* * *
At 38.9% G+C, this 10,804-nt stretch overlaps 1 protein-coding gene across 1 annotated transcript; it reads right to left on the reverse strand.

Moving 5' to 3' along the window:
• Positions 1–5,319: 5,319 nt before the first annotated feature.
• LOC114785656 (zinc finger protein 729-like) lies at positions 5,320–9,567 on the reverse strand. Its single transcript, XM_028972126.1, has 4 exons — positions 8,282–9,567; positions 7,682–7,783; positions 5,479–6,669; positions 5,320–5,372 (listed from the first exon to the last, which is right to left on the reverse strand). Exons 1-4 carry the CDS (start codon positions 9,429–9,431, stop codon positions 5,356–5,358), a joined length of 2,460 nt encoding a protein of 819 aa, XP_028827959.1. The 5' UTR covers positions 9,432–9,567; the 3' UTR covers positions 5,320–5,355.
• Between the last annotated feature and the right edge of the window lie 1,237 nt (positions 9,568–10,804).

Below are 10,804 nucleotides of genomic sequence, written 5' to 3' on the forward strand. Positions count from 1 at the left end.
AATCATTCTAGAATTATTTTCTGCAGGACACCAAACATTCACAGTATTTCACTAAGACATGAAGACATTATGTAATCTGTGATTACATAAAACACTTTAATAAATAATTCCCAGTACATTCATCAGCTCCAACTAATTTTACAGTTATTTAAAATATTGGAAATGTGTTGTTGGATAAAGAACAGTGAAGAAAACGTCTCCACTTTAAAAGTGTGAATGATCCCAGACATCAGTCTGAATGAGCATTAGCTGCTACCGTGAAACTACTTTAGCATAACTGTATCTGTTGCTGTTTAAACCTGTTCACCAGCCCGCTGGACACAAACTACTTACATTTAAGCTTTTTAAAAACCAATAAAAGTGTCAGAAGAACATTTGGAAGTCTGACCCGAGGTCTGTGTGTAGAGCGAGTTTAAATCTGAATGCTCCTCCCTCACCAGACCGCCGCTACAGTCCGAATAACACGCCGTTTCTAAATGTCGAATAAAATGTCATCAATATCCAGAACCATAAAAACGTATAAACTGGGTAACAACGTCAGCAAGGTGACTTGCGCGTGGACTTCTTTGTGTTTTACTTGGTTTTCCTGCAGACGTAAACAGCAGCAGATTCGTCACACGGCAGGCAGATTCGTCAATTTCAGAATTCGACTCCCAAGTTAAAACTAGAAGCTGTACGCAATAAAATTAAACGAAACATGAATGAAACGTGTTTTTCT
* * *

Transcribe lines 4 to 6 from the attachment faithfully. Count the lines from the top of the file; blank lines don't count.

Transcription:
• LOC114785656 (zinc finger protein 729-like) lies at positions 5,320–9,567 on the reverse strand. Its single transcript, XM_028972126.1, has 4 exons — positions 8,282–9,567; positions 7,682–7,783; positions 5,479–6,669; positions 5,320–5,372 (listed from the first exon to the last, which is right to left on the reverse strand). Exons 1-4 carry the CDS (start codon positions 9,429–9,431, stop codon positions 5,356–5,358), a joined length of 2,460 nt encoding a protein of 819 aa, XP_028827959.1. The 5' UTR covers positions 9,432–9,567; the 3' UTR covers positions 5,320–5,355.
• Between the last annotated feature and the right edge of the window lie 1,237 nt (positions 9,568–10,804).

Below are 10,804 nucleotides of genomic sequence, written 5' to 3' on the forward strand. Positions count from 1 at the left end.